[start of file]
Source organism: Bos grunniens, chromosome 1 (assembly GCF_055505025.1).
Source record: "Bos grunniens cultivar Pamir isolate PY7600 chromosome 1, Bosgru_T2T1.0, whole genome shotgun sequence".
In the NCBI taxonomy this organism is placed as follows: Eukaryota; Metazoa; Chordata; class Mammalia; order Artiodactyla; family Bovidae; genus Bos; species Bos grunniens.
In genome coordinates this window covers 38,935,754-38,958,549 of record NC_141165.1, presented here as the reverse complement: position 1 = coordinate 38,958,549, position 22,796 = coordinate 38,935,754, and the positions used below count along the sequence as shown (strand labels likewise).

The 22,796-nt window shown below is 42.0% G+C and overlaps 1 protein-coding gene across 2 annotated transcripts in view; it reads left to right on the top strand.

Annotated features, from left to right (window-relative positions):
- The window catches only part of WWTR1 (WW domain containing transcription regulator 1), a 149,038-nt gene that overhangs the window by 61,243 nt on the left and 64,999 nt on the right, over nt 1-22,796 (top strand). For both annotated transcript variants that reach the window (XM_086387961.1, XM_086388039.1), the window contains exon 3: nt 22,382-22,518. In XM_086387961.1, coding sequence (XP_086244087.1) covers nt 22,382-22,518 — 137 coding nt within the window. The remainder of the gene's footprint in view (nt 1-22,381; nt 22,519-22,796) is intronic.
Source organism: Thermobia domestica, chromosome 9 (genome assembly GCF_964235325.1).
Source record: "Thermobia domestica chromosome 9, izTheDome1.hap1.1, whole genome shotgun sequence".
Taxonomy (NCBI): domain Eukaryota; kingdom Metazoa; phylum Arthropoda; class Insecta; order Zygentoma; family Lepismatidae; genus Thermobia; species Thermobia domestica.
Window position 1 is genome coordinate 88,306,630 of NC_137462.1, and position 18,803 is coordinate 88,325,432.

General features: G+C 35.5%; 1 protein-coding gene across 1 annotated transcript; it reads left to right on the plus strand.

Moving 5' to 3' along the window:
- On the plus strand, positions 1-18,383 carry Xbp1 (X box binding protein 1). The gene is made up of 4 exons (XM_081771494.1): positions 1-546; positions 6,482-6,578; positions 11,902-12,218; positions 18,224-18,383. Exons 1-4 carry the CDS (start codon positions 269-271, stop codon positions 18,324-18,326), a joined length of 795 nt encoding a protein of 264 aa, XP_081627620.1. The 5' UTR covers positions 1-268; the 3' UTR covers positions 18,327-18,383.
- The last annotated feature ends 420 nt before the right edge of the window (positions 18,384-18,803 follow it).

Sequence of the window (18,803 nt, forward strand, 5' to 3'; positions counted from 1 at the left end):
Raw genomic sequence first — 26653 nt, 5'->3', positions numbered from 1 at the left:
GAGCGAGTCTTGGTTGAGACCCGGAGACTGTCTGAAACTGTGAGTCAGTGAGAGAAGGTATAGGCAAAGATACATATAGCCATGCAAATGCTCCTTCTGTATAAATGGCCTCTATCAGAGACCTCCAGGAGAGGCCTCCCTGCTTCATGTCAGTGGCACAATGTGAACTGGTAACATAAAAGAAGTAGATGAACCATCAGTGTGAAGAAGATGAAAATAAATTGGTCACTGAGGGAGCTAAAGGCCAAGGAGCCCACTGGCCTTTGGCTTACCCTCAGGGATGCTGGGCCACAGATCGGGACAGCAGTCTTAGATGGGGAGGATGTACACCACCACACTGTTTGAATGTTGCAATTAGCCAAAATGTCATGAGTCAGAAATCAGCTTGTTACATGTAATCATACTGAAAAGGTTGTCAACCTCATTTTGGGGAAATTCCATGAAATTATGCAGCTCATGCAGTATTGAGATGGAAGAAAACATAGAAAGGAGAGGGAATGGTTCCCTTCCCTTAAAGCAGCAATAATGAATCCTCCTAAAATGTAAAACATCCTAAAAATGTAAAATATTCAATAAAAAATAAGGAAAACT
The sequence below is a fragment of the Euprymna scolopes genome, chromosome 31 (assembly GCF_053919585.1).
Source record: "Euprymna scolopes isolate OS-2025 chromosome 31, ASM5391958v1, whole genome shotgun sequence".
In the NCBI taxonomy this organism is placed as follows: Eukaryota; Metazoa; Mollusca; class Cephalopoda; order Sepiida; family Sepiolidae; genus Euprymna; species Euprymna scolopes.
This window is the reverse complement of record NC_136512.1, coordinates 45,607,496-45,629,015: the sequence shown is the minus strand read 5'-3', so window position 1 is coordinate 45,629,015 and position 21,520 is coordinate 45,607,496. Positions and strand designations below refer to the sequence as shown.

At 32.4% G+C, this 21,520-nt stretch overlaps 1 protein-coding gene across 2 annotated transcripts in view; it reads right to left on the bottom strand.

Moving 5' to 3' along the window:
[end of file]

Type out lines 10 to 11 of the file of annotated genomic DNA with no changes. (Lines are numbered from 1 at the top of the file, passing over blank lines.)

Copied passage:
Taxonomy (NCBI): domain Eukaryota; kingdom Metazoa; phylum Arthropoda; class Insecta; order Zygentoma; family Lepismatidae; genus Thermobia; species Thermobia domestica.
Window position 1 is genome coordinate 88,306,630 of NC_137462.1, and position 18,803 is coordinate 88,325,432.